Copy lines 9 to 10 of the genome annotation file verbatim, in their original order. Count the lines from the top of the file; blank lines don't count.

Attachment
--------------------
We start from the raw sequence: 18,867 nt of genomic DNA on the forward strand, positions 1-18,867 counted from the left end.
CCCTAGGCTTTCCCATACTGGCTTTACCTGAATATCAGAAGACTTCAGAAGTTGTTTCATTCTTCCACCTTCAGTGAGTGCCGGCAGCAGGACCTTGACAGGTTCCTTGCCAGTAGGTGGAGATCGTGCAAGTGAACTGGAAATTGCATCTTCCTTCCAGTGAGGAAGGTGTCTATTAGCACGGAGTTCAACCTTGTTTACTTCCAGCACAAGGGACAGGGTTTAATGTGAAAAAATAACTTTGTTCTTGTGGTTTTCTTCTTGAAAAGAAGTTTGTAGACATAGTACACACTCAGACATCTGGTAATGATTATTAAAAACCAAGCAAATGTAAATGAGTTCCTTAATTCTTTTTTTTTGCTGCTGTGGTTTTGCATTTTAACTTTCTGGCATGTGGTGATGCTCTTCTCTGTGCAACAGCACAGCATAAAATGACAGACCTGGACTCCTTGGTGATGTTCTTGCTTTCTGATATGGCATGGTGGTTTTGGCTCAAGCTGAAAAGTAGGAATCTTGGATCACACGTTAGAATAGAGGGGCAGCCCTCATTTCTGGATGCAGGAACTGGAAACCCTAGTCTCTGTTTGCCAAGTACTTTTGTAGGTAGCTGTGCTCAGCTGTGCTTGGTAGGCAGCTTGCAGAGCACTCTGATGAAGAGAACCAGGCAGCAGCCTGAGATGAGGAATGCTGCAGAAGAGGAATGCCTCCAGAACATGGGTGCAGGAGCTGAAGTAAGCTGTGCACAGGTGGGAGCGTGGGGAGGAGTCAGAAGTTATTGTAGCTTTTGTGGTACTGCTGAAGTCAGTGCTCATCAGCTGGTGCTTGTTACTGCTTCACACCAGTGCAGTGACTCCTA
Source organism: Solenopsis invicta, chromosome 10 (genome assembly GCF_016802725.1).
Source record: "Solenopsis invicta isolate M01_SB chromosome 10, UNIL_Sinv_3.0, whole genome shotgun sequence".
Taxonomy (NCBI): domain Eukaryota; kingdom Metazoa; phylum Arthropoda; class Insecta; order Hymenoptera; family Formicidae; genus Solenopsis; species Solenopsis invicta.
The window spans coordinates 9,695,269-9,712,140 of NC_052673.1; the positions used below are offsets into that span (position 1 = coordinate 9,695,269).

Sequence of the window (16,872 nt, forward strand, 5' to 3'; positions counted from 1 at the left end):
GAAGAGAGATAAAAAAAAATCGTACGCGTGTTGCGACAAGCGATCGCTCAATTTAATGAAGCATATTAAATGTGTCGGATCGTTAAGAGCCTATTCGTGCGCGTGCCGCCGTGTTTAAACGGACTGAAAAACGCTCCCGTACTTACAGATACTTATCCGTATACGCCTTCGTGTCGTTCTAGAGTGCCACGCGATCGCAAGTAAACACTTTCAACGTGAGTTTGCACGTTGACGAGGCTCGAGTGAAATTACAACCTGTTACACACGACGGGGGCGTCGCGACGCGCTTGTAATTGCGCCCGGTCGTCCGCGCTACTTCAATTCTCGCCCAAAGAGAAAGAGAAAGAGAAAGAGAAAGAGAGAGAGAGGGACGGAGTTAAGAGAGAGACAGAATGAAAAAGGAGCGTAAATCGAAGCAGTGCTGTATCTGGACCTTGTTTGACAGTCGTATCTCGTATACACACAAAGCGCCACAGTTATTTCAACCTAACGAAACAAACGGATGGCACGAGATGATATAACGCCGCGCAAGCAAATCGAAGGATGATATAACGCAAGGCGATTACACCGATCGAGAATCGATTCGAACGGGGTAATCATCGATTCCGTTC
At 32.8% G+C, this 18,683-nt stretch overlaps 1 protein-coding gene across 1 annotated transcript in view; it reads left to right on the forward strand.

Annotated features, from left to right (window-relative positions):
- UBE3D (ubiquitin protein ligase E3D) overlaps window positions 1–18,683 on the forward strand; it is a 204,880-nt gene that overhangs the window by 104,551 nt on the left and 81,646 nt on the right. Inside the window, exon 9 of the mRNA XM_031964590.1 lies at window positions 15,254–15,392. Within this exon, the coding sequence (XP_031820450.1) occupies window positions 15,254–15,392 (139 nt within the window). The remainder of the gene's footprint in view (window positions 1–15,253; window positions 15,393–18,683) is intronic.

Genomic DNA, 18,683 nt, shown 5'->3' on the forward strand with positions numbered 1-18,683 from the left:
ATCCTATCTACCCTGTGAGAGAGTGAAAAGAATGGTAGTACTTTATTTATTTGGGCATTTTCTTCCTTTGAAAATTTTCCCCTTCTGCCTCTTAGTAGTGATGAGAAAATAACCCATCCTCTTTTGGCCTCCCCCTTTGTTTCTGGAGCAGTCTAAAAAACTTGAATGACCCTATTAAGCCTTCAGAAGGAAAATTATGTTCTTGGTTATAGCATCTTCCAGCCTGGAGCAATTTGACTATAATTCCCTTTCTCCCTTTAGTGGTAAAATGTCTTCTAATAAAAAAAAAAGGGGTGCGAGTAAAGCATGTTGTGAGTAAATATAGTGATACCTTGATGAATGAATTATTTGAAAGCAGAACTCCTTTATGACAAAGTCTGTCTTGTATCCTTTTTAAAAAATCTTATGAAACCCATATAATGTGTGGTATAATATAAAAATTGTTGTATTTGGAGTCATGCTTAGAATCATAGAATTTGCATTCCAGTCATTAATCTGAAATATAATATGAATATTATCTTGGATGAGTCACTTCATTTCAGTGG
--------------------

At 32.8% G+C, this 18,683-nt stretch overlaps 1 protein-coding gene across 1 annotated transcript in view; it reads left to right on the forward strand.

Annotated features, from left to right (window-relative positions):